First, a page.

Beirut- Lebanon has withdrawn its nomination of Ziad Alexandre Hayek to run for World Bank president, but the government privatization official said he is trying to persuade board members of the multilateral development lender to renominate him.
Hayek told Reuters on Monday that he received a formal notification from Lebanon’s finance ministry that his nomination was rescinded, two weeks after he announced his candidacy on Twitter. He said the decision was due to pressure from other governments, which he declined to name.
An official with Lebanon’s finance ministry confirmed that the nomination had been withdrawn before it was registered by the World Bank’s nominating committee, adding: “there was no American pressure or other (pressure).”
The same official said some parts of the Lebanese government which includes nearly all of Lebanon’s rival political factions – wanted to nominate Hayek, but others did not. In the end, the finance ministry decided not to proceed with a candidate viewed as having little chance of winning, the official said.
The withdrawal leaves U.S. Treasury Undersecretary for International Affairs David Malpass as the sole announced candidate to lead the World Bank with about 10 days to go before the nomination period closes on March 14.
A World Bank spokesman declined to comment on the decision.
The United States, which wields the most voting power on the World Bank’s board, has chosen every leader of the institution since it began operations in 1946. Challengers from Nigeria and Colombia emerged in 2012 under a new open nomination process when the U.S. nominee, Jim Yong Kim, was first elected as World Bank president. Kim resigned in January to join a private infrastructure fund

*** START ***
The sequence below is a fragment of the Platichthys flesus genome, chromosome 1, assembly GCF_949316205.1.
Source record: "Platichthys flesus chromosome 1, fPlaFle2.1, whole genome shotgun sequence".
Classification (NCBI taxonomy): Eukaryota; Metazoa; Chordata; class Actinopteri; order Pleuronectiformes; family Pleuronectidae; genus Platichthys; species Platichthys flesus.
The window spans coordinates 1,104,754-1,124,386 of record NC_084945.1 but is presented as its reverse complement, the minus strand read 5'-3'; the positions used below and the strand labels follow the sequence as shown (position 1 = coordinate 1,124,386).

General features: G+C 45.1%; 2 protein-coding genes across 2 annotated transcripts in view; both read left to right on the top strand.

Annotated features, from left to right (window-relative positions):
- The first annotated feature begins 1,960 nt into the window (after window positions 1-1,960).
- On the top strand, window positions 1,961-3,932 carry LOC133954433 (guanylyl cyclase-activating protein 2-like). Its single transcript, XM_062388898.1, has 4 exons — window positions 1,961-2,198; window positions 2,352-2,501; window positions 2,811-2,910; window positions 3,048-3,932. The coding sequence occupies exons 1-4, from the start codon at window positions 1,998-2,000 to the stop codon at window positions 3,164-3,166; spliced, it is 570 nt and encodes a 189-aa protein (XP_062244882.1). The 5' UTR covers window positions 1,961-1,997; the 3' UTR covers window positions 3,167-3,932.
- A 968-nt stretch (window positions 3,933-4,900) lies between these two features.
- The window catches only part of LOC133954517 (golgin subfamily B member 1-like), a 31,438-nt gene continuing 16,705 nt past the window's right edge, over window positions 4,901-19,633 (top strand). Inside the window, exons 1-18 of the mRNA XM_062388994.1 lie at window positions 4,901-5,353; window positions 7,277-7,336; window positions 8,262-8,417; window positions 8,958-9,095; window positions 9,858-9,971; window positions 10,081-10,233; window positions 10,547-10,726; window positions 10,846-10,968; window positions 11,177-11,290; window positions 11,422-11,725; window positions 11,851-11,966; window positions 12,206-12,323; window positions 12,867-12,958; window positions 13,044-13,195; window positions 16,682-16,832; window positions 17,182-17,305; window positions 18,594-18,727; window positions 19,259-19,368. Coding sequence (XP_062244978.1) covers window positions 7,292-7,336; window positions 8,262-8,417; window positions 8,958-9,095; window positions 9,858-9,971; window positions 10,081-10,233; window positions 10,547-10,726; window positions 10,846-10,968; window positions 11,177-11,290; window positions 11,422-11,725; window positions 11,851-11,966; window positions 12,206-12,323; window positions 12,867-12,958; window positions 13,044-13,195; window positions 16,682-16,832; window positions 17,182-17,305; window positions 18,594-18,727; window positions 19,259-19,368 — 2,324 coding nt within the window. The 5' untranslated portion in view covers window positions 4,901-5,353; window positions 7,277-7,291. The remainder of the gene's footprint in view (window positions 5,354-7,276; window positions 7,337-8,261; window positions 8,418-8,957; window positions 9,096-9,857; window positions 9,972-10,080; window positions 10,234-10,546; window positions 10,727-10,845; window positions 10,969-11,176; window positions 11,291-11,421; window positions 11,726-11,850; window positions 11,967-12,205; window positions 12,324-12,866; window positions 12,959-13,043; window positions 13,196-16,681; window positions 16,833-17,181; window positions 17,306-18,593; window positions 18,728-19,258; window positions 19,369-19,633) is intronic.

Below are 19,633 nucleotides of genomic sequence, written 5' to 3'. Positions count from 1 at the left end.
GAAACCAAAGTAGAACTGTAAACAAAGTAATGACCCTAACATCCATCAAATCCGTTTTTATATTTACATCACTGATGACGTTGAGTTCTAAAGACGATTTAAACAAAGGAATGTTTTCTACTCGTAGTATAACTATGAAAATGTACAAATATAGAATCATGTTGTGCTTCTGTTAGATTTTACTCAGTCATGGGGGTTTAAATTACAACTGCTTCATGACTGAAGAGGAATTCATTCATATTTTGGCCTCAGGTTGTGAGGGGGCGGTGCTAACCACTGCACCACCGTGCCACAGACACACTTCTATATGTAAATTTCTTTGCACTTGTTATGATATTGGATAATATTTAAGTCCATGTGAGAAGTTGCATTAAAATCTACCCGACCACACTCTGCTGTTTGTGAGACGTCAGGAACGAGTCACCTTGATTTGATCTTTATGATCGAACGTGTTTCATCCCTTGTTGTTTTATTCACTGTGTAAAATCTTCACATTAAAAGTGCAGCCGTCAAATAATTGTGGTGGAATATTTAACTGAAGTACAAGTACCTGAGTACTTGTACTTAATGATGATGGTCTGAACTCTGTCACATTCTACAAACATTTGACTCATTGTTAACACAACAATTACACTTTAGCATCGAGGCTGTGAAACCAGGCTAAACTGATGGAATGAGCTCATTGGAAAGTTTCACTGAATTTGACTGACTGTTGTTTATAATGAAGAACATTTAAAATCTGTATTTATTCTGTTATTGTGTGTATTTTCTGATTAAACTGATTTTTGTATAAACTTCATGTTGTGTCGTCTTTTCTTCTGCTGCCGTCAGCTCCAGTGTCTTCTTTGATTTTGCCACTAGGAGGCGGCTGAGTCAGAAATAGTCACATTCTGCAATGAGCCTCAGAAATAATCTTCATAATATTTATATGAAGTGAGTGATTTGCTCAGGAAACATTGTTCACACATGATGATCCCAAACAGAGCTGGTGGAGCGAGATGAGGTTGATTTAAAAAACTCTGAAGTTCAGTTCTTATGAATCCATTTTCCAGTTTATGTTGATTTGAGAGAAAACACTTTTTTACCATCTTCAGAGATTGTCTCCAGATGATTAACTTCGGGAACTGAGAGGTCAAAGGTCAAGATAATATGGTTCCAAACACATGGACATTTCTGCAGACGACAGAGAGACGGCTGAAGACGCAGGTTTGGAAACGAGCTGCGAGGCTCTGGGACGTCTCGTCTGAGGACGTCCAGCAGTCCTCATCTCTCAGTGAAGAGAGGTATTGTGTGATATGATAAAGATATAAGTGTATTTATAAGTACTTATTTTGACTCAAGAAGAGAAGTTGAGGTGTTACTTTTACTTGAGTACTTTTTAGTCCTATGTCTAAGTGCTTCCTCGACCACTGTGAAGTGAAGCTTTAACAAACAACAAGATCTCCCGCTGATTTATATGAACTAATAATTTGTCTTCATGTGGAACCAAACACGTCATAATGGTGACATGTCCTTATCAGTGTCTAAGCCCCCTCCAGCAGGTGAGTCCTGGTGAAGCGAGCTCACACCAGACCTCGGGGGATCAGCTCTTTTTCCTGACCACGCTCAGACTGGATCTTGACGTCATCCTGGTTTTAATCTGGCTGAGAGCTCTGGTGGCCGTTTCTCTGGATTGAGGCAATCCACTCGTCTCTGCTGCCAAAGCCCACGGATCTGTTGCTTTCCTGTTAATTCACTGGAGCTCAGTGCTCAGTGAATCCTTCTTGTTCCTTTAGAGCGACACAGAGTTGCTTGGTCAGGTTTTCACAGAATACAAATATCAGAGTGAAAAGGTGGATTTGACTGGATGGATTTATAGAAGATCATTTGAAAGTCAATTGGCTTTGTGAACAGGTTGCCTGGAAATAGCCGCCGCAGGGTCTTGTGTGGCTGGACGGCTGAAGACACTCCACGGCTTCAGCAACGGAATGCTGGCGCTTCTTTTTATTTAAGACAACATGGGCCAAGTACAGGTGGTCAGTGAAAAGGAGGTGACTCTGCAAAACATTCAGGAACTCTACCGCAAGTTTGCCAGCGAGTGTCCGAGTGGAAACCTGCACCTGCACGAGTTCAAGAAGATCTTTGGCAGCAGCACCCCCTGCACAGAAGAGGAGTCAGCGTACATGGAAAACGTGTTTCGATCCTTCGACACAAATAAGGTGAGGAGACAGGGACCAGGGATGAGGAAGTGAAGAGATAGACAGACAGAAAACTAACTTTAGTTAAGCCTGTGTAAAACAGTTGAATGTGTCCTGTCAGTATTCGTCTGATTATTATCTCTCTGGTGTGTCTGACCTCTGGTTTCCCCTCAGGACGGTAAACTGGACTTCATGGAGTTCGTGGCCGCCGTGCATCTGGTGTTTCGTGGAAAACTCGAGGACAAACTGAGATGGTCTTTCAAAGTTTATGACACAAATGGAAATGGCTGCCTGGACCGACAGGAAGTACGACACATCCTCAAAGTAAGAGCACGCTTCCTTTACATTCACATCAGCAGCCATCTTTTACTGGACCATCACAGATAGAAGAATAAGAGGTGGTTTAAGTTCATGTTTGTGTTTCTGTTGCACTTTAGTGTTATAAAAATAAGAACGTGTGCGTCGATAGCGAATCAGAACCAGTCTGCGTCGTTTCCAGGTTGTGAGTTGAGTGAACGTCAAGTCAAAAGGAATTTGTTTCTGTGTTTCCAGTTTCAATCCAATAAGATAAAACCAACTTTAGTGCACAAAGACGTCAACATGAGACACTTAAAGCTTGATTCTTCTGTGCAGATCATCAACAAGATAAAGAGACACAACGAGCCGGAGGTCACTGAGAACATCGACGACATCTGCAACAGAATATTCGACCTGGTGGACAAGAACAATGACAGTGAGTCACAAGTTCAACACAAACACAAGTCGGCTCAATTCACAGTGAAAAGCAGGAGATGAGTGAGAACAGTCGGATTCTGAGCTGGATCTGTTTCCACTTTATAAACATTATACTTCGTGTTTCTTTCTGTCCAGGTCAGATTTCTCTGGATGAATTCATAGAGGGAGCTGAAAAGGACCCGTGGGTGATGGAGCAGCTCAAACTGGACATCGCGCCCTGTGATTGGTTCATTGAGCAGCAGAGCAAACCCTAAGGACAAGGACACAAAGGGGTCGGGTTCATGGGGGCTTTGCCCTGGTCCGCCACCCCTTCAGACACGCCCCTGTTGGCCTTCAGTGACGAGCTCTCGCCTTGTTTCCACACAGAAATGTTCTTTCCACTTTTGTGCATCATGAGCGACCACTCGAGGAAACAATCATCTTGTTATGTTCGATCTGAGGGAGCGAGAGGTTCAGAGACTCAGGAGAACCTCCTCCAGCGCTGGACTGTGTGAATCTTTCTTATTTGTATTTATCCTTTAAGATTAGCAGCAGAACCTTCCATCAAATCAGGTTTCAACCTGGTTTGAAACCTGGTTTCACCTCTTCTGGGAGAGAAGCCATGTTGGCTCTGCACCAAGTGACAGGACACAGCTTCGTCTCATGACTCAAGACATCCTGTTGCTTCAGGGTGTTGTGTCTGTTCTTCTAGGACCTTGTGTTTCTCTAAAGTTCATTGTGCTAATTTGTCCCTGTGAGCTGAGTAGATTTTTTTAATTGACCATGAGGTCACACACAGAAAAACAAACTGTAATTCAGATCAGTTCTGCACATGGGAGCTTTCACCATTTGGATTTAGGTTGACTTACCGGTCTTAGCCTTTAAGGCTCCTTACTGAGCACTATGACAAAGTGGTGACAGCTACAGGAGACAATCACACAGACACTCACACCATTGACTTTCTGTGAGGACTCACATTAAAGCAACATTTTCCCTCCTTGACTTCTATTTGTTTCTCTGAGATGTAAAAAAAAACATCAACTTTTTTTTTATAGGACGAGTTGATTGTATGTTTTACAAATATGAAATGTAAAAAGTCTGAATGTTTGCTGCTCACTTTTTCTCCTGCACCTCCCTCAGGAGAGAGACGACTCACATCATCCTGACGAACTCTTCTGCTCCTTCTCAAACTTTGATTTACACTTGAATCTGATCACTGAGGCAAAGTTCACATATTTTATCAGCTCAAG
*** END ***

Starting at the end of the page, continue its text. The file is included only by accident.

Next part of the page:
Hayek, a former investment banker who runs Lebanon’s privatization agency, said he was meeting this week in Washington with World Bank executive directors to try to persuade them to back his candidacy.
Hayek told Reuters that he respects Malpass, who he knows from their careers at the former Bear Stearns investment bank, but wanted to offer more of a “globalist perspective” at the World Bank, focusing on the growing refugee problem, using the bank’s capital more efficiently and engaging local civil society groups more effectively.
“Even if at the end of the day Mr. Malpass is elected, having somebody else in the running gives more legitimacy to that election,” he said. “We need to move away from the idea the that the president of the United States appoints the president of the World Bank,” he said.
Hayek, who now holds U.S. and Lebanese citizenship, said he would work to stretch the bank’s capital by focusing more on enhancing private credit rather than direct loans, securitization loans and developing capital markets in client countries.
“Instead of funding the next dam, maybe we should fund the next exchange,” he added.
MALPASS ON CLIMATE
Malpass, who worked in emerging market finance earlier in his career, has been critical of the World Bank’s continued lending to China in the past, but said his views had shifted since the bank agreed to reforms last year aimed partially at “graduating” China and some other middle-income countries away from World Bank support.
Malpass last week traveled to Europe with U.S. Treasury Secretary Steven Mnuchin and met with French President Emmanuel Macron. He told a news conference in Paris that he has had “good conversations” with Macron and officials from Japan, South Korea, China, Canada and Italy regarding his plans to make the World Bank “a very effective institution for development, poverty alleviation, environment, and climate change.”
Malpass said he expects the World Bank to continue its current course on lending related to climate change, despite the Trump administration’s support of coal power projects.
“The World Bank has goals that it’s been meeting with regard to the climate change action plan, I expect it to be able to continue and meet its obligations under those operations,” he said.
The World Bank has said it intends to have its new president elected by the time of its April 12-14 spring meetings with the International Monetary Fund.